Letters to the Editor: November 13 - 19, 2014


The Editor:

I am so grateful the community decided to leave Blaine’s name as is. Blaine Harbor was a pretty poor choice of names. Blaine Harbor sounds like a place where Buffalo Bill would live, or a place Stephen King would write about. Blaine as it stands just sounds boring.

May I make a suggestion as to another name we could call our quaint little town? Might I suggest Los Vegas? A good name like Los Vegas inspires excitement and the bustle of neon lights. We could then construct hotels and theaters around such a name. People could say, “What happens in Vegas stays in Vegas.” We could have theater productions like Cirque du Soleil.

Big time names like Carrot Top, Tom Jones, Siegfried and Roy, or Penn and Teller would haunt our shops and community. And of course our businesses would thrive, there would be many new job opportunities and if we could legalize gambling in the community more power to us. Plus people could say they went to Los Vegas!

Yes, I misspelled “Las” as “Los,” as I didn’t want any confusion with that place in Nevada that has close to our proposed name.

Pilzer Pilchuck


The Editor:

When we moved to Blaine in 1976 I began following the high school wrestling program. By the time my kids were old enough to wrestle, a young coach named Craig Foster moved to town and took over the program. That was in 1991. Since then his teams have placed second and third at the state tournament more times than I can remember; and as most readers know, Blaine won the 2014 Mat Classic 1A division. Coach Foster was recently inducted into Washington’s wrestling hall of fame, an honor he has more than earned.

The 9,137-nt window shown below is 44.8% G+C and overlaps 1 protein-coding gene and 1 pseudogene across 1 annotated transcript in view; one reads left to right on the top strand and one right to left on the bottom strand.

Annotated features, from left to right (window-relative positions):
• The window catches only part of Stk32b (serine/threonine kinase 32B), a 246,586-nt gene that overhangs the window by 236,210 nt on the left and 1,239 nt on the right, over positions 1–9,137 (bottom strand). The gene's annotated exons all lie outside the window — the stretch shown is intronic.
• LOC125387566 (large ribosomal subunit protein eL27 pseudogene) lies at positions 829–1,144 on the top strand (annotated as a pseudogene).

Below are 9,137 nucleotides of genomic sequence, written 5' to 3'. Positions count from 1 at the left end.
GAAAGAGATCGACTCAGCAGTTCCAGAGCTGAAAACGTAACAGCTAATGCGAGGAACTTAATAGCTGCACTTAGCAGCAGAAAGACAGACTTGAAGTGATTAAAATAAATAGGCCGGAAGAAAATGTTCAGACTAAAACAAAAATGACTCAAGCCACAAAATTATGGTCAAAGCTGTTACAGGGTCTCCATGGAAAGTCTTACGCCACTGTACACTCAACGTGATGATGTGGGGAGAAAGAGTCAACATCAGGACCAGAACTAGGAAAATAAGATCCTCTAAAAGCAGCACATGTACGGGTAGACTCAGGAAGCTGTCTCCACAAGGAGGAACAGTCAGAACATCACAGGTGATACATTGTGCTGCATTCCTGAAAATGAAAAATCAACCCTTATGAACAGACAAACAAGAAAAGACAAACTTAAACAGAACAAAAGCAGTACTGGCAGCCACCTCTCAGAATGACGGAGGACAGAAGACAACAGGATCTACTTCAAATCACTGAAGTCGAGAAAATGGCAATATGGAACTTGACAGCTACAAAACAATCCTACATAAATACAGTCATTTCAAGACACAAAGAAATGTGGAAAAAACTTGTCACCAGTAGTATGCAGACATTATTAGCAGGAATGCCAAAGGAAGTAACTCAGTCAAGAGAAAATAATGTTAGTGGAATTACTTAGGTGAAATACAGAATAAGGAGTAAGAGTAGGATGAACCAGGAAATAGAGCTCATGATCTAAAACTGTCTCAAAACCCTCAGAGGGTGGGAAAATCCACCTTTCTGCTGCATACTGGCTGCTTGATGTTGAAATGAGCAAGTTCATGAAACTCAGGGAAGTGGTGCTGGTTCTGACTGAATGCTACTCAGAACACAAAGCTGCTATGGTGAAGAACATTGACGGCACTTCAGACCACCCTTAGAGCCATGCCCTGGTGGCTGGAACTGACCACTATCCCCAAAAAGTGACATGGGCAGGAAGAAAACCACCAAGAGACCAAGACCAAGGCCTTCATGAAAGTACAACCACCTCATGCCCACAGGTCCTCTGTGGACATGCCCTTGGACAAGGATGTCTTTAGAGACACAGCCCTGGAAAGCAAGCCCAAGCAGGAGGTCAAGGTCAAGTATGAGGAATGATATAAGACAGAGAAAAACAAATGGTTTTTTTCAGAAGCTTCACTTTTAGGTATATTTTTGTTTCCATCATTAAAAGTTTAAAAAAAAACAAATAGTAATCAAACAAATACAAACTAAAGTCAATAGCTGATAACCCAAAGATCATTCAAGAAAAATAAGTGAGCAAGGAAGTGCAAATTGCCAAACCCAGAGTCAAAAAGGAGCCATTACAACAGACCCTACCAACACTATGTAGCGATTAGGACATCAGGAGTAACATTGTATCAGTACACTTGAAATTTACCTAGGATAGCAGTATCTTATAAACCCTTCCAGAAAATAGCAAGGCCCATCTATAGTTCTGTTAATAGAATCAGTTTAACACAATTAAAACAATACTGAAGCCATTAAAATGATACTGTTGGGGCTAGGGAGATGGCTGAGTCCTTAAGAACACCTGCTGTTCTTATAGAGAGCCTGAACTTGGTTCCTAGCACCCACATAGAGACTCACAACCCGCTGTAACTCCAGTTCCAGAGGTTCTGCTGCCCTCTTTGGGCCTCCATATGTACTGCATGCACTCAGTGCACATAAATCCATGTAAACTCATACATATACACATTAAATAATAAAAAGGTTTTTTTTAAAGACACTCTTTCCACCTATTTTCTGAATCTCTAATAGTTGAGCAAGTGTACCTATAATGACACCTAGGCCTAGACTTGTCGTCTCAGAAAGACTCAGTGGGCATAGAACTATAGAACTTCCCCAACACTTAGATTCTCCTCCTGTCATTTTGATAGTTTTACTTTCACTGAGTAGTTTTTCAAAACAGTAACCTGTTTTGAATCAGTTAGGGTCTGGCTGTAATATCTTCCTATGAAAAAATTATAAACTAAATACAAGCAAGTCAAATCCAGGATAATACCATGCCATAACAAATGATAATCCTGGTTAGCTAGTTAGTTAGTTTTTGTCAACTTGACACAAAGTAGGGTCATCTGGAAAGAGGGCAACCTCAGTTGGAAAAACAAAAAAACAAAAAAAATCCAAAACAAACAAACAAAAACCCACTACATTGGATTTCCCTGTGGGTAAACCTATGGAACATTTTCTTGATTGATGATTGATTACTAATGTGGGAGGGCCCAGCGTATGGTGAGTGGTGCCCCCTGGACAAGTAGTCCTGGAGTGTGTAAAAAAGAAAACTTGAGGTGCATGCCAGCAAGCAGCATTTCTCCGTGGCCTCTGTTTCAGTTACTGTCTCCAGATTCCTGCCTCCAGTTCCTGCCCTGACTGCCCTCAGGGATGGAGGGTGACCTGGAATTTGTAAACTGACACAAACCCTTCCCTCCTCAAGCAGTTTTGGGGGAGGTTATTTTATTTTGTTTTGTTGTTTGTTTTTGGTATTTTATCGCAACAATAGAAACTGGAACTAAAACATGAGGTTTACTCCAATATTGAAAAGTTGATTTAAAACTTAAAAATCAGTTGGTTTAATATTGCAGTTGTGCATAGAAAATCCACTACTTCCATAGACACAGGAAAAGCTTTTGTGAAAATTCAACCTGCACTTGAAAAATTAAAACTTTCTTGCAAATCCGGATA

But what I have come to admire about this man more than the obvious achievements and visible accolades is his perseverance in the face of obstacles and setbacks which would have had lesser men throwing in the towel in defeat.

Craig followed coach Randy Deming, whose teams placed second in the state 1A ranks in 1988 and 1989 before winning the title in 1990 by the widest margin ever up to that point. Craig’s first several years played like the script of “Hoosiers,” with coach Foster in the Gene Hackman role.

In the late ’90s and first several years of the new millennium, when it seemed like nothing could entice kids onto the mat, Craig went through some seasons of drought. I think one year he had only seven kids turn out, and for the only time I can remember, Blaine lost a dual meet to Meridian, and we got skunked something like 70–0 by Mount Baker.

Craig never gave up hope, but got more stubborn and worked tirelessly to rebuild the program to what it now is. That kind of perseverance and tenacity is what epitomizes the heart and soul of the world’s oldest and greatest sport. Those are the qualities I admire most in people. For that reason I am thankful to have had Craig as our coach these years.

When folks peruse the hall of fame site they will read about his achievements as a coach; but those of us who know Craig love and respect him as a man. God broke the mold on you, my friend!

Pete Holdaas


The Editor:

GPT proponents claim GPT would reduce our taxes and pay for public services but facts indicate it would likely increase our tax burdens and reduce our health, wealth and shared natural treasures.